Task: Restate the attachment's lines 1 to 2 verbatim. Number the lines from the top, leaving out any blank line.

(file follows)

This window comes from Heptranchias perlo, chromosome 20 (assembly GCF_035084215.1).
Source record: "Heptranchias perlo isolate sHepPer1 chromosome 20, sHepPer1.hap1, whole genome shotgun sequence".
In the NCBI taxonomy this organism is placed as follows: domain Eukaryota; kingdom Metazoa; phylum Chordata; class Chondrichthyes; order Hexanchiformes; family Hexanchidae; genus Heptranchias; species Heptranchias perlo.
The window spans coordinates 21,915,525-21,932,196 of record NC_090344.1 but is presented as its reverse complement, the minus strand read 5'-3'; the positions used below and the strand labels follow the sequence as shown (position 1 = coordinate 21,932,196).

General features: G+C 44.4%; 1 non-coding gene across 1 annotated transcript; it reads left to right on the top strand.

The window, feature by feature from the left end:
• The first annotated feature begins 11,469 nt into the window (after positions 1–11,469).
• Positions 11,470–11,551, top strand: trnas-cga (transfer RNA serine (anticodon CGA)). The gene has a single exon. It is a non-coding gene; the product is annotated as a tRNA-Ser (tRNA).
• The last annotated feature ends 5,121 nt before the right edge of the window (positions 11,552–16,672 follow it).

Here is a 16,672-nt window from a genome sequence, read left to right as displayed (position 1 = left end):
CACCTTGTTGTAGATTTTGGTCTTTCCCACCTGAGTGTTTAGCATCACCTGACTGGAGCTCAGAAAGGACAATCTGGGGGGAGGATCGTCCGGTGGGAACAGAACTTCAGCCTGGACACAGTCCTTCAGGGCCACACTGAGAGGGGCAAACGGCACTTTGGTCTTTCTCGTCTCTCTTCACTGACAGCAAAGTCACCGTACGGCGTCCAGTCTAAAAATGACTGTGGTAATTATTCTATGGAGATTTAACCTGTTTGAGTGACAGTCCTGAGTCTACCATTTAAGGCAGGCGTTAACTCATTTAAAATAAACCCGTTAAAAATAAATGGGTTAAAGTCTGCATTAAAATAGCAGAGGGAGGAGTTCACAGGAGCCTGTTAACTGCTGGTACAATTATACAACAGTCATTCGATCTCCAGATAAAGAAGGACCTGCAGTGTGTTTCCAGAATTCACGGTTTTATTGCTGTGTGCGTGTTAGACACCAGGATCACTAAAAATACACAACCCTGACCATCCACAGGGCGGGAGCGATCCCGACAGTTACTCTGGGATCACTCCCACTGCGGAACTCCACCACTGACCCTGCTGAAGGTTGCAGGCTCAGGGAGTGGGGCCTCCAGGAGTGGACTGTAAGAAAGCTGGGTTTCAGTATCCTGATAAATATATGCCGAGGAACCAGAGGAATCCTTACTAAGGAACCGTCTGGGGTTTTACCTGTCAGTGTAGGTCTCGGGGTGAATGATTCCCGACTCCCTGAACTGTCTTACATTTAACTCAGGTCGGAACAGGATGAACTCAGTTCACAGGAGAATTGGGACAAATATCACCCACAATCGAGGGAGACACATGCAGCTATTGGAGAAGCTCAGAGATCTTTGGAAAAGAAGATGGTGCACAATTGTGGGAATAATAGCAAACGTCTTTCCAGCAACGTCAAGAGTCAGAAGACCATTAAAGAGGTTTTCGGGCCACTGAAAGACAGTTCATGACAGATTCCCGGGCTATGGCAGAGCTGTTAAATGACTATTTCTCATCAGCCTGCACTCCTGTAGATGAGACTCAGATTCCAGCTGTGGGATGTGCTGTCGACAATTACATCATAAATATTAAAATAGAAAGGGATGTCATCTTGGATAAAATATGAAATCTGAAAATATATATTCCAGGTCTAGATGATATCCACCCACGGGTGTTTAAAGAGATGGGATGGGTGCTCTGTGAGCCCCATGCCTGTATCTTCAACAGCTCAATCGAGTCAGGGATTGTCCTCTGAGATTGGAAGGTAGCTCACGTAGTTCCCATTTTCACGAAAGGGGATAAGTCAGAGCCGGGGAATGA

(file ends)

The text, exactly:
This window comes from Heptranchias perlo, chromosome 20 (assembly GCF_035084215.1).
Source record: "Heptranchias perlo isolate sHepPer1 chromosome 20, sHepPer1.hap1, whole genome shotgun sequence".